Mina Nagy Michel Takla and Sami Mustafa Mubarak from Taghreedat were interviewed via conference call. They are based in Qatar. However, Taghreedat is a regional initiative across 10 Arab countries and Canada. It is a network of Arabic speakers interested in creating user-generated content in Arabic online.


The movement began on Twitter, where volunteers tweeted about specialized topics, via the @Taghreedat account. The volunteers would write a series of tweets, and Takla and Mubarak would then compile them on Storify. The initiative started with one woman who wanted to tweet in Arabic. Takla and Mubarak took off with her idea and began to grow their network of volunteers.

Until recently, the network comprised of 80 ambassadors who are volunteers from various walks of life, including medical doctors, engineers, students, PhDs, professors and media analysts, among others. "They found us," said Takla. "They wanted a chance to produce their content in a way that’s not related to their work. You’ll have a doctor who writes about social norms, a writer who writes about robotics... We found that this content is of value, so we set guidelines of how people should write and follow. Things like:
  • How long the twitter chain should be
  • Add links
  • Should be serious, authentic information.
We are getting finer content each day.... Some of these topics have never been discussed in Arabic." His partner in leading this initiative, Mubarak, adds: "They are competing with each other."

Recommendation #4: Create a fun environment that feeds off of the satisfaction of contribution and a healthy competition to create content on Wikipedia Arabic. This can be via online forums, or potentially in-person events, with symbolic prizes.

Building Community

Taghreedat's current project is the Arabization of Twitter content. They have moved from creating simple Twitter chains, to community creation and archiving. Their first step was to build the community. They sent out a call for volunteers on their website. In 10 days, they got over 1,000 Arabic-speaking volunteers (now up to around 3,000). They divide their volunteers into 4 main categories that they believe are essential for any translation or content creation project:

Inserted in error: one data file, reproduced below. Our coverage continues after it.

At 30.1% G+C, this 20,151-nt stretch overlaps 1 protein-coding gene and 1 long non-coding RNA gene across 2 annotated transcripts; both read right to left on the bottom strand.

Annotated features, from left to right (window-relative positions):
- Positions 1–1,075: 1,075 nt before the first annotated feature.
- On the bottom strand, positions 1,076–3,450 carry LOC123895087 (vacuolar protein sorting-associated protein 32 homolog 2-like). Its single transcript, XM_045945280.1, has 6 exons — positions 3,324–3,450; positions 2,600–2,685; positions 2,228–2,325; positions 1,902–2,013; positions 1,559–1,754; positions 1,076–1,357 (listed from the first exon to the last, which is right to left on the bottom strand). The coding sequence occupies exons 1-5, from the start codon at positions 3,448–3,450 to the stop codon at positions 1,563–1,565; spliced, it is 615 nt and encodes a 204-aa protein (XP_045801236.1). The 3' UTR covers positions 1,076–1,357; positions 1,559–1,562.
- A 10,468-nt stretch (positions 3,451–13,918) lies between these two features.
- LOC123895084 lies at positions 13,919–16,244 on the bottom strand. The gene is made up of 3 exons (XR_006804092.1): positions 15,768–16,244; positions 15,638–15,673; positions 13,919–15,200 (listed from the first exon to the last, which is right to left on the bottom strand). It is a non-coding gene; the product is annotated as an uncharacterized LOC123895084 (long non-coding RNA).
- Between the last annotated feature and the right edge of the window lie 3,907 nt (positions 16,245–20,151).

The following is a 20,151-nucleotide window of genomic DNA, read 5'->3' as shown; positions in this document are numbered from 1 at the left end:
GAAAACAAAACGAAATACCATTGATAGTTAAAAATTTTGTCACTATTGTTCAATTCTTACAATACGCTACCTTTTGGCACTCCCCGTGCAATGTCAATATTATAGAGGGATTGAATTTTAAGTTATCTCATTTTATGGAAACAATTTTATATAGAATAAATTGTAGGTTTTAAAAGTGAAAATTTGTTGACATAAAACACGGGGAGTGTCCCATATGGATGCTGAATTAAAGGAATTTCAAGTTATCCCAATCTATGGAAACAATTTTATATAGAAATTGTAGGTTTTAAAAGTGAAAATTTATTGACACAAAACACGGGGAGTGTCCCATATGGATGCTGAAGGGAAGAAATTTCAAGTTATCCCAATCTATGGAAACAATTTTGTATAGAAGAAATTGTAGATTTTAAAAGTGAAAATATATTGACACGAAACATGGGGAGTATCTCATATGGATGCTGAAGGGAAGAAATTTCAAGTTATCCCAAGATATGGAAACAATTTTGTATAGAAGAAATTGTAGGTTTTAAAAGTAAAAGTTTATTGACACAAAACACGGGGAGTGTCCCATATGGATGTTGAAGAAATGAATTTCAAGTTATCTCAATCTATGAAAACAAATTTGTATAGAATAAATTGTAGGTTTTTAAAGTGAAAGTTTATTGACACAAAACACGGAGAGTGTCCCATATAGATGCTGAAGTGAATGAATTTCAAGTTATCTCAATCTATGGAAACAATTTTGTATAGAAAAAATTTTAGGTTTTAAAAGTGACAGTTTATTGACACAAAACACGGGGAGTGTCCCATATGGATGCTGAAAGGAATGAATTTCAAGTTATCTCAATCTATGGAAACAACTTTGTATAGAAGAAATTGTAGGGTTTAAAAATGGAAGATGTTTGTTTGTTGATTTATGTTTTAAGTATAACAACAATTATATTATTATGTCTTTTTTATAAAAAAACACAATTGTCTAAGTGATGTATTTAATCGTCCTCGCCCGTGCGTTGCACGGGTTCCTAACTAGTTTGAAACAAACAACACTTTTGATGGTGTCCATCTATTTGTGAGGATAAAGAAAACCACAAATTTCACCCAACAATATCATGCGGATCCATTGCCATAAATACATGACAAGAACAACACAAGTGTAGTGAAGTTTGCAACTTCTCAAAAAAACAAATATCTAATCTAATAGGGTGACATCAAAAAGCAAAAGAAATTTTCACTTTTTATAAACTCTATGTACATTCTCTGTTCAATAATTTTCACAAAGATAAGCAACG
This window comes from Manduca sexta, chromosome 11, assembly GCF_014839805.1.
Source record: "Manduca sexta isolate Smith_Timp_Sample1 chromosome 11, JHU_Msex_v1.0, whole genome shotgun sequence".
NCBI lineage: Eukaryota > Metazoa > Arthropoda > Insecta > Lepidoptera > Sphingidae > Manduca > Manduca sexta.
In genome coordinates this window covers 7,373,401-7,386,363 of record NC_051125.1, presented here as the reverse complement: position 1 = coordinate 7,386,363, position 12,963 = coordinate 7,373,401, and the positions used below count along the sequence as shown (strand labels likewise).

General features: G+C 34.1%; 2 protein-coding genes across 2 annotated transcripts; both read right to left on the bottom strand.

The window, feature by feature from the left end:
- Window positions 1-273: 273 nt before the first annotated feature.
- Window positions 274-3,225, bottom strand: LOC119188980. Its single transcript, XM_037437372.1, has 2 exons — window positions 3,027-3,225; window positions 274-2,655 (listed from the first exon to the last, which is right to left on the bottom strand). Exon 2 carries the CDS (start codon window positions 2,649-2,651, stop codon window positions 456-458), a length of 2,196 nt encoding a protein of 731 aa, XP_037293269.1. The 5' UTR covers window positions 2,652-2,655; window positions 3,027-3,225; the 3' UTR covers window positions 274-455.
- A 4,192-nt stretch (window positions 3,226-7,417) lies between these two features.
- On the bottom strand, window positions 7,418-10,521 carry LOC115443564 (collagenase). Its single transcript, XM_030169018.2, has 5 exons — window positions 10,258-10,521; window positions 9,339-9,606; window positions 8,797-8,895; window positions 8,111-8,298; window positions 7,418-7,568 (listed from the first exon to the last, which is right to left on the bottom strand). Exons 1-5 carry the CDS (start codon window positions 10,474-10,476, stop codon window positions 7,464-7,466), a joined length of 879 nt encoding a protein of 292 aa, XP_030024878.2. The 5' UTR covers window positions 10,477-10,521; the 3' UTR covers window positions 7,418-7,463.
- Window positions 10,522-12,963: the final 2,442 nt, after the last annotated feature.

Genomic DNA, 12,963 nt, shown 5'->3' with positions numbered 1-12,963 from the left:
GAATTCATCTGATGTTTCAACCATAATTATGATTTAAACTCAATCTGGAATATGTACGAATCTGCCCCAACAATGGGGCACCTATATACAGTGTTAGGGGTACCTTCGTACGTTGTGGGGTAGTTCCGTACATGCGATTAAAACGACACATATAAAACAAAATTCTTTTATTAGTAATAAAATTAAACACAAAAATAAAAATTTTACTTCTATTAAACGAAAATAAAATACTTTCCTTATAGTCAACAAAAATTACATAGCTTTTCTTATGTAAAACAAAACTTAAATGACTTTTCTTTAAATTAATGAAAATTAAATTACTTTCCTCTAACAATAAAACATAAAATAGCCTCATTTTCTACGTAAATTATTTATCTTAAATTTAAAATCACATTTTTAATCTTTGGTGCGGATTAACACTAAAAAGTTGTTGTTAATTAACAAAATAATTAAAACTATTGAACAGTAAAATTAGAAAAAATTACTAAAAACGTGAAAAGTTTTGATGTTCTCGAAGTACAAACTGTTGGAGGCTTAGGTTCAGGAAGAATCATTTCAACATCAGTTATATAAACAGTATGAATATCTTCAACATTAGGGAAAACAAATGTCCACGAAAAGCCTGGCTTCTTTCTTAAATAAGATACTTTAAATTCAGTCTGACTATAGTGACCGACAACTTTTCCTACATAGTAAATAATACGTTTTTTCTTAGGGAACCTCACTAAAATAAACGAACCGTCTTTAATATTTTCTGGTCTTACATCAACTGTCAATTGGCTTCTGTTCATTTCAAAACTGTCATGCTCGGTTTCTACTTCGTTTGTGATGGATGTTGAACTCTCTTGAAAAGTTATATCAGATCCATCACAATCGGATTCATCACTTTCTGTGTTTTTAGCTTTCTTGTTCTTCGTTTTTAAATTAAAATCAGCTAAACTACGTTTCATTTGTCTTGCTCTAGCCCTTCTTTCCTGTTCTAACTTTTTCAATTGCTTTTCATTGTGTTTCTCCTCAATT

1. Technical people: know how to translate technical issues into Arabic, not necessarily literally but bringing across the meaning
  2. Linguistic people: who actually proof what is translated into Arabic, proof grammar with knowledge of the complexity of the Arabic language and also produce language translation guidelines, grammar guides, etc.
  3. Media people: to bring attention to this topic, publicize it and tell people about it (to recruit more and draw necessary support and funding)
  4. Translators: trilingual people, who understand the topics and know how to translate

"They all work together for same goal," explained Mubarak, "But we need them all together. If we just rely on bilingual people to translate, it will be weak in Arabic. If we rely on linguistics, it won't be good either, because they don’t know English well. We are getting a lot of people, linguistic, techies, media people, professionals, people in universities… And some of these people have more than one skill. They are a very good group."